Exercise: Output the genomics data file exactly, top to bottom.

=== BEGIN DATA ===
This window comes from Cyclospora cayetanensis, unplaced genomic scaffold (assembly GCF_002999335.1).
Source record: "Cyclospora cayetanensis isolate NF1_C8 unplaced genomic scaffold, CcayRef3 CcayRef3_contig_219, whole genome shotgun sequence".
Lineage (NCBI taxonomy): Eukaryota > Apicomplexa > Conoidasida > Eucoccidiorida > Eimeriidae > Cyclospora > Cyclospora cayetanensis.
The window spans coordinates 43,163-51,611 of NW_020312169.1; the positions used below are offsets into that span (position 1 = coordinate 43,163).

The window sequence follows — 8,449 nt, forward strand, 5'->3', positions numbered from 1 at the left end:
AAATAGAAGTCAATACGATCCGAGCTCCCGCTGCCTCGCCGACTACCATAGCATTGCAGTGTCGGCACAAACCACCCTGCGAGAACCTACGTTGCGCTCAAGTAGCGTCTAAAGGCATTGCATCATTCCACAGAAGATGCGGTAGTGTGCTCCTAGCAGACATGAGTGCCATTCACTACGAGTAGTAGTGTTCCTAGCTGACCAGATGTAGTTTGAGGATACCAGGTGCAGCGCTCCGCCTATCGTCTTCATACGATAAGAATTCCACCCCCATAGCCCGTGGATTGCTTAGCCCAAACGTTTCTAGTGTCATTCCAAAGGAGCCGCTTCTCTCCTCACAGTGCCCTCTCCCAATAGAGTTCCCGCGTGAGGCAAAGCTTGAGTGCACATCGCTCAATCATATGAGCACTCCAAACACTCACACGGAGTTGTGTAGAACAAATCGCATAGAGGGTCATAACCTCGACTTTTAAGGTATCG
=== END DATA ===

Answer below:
This window comes from Cyclospora cayetanensis, unplaced genomic scaffold (assembly GCF_002999335.1).
Source record: "Cyclospora cayetanensis isolate NF1_C8 unplaced genomic scaffold, CcayRef3 CcayRef3_contig_219, whole genome shotgun sequence".
Lineage (NCBI taxonomy): Eukaryota > Apicomplexa > Conoidasida > Eucoccidiorida > Eimeriidae > Cyclospora > Cyclospora cayetanensis.
The window spans coordinates 43,163-51,611 of NW_020312169.1; the positions used below are offsets into that span (position 1 = coordinate 43,163).

The window sequence follows — 8,449 nt, forward strand, 5'->3', positions numbered from 1 at the left end:
AAATAGAAGTCAATACGATCCGAGCTCCCGCTGCCTCGCCGACTACCATAGCATTGCAGTGTCGGCACAAACCACCCTGCGAGAACCTACGTTGCGCTCAAGTAGCGTCTAAAGGCATTGCATCATTCCACAGAAGATGCGGTAGTGTGCTCCTAGCAGACATGAGTGCCATTCACTACGAGTAGTAGTGTTCCTAGCTGACCAGATGTAGTTTGAGGATACCAGGTGCAGCGCTCCGCCTATCGTCTTCATACGATAAGAATTCCACCCCCATAGCCCGTGGATTGCTTAGCCCAAACGTTTCTAGTGTCATTCCAAAGGAGCCGCTTCTCTCCTCACAGTGCCCTCTCCCAATAGAGTTCCCGCGTGAGGCAAAGCTTGAGTGCACATCGCTCAATCATATGAGCACTCCAAACACTCACACGGAGTTGTGTAGAACAAATCGCATAGAGGGTCATAACCTCGACTTTTAAGGTATCG